By James Harrison
Brace yourselves—here comes this week’s Political Hit List!
More changes are in store for the RAD, as City Council members approved the first $2.2 million of a $25 million proposal for long-term improvements to the area. While the measure calls for items like new sidewalks, bike lanes, and greenways, the first phase will pay for detailed surveying and planning. You can read more about the meeting and votes in this report from Mountain Xpress reporter David Forbes.
It took nearly a year, but County Commissioners were finally able to put their backing behind a $40.5 million plan for a new Asheville Middle School. The vote was tallied unanimous. For details on the project, which is expected break ground in July and be ready for students by August of 2016, read this report by Xpress reporter Jake Frankel.
McCrory warms up to Obama
President Barack Obama visited the Tar Heel state this week, and Gov. Pat McCrory took advantage of every minute of it (so he said). McCrory, who has been a vocal opponent to several initiatives put forward by the Obama administration, greeted the president on the tarmac in Raleigh Wednesday. Before the president’s visit to N.C. State, the governor told MSNBC host Chuck Todd he fully supported a plan by the White House to allocate $140 million of federal, state and private monies to build a new tech hub located on the NCSU campus.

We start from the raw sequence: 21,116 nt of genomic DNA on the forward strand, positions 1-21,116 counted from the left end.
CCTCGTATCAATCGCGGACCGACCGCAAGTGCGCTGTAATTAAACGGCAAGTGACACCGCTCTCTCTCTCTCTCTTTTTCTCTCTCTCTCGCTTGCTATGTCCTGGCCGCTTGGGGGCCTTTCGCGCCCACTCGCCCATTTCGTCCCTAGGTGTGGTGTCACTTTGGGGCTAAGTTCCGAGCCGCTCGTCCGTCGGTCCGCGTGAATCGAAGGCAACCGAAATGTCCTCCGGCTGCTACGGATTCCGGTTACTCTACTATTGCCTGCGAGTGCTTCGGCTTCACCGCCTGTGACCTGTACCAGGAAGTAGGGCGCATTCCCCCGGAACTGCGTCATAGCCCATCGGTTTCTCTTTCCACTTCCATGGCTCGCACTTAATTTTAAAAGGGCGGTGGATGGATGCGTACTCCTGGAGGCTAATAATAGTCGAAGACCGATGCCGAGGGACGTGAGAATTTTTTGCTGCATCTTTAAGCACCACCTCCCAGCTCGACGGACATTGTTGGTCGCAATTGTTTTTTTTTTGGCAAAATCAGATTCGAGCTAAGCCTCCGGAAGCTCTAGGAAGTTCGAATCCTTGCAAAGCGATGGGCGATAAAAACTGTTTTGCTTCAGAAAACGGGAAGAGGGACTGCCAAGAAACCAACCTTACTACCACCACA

Hagan steers clear of Obama
Meanwhile, U.S. Sen. Kay Hagan had the chance to accompany the president aboard Air Force Once to her home state. But she declined the opportunity, in order to dutifully “attend to Senate business” instead. At least that was the line from her office. It’s easy to see why Hagan, who has taken a beating in recent months for aligning with Obama’s controversial health law, would skip the chance to stand shoulder-to-shoulder with the president in her home state in an election year. Conservative critics saw straight through it—pointing out her accompanying Obama for a visit to Asheville in 2011, even though the Senate was in session. And a conservative SuperPAC went the extra mile—releasing an ad accusing Hagan of “hiding” in Washington.
GOP Senate primary
With Hagan seeming more and more vulnerable by the week, all eyes are on May’s Republican primary. This week provided plenty of action. For the first time in this year’s election cycle, a Public Policy Poll found Hagan trailing the field of her potential Republican opponents. The poll didn’t include Ted Alexander, a former Shelby mayor who announced Monday his plans to joining the field of Republicans. That brings the total number of GOP hopefuls to six—with at least 40 percent of the vote being needed to avoid a runoff. Voters can choose from state House Speaker Thom Tillis, Rev. Mark Harris (who was endorsed by Mike Huckabee this week), Heather Grant, Bill Flynn, and Greg Brannon. Five of the candidates participated in a Winston Salem forum this week, with Tillis being the sole candidate to sit on the sidelines.
WNC reps split on funding bill
Lawmakers in Washington easily approved a massive $1.1 trillion funding bill this week to keep the federal government open for the remainder of the fiscal year, but it came without the support of one WNC representative. Freshman Rep. Mark Meadows (R) opposed the legislation, telling one news outlet he had found “a couple things” he took issue with and saw no need to review it further. Rep. Patrick McHenry (R), along with Sens. Richard Burr (R) and Kay Hagan, cast “yea” votes, sending the bill to the president’s desk to be signed.
That’s all for now! See you next week.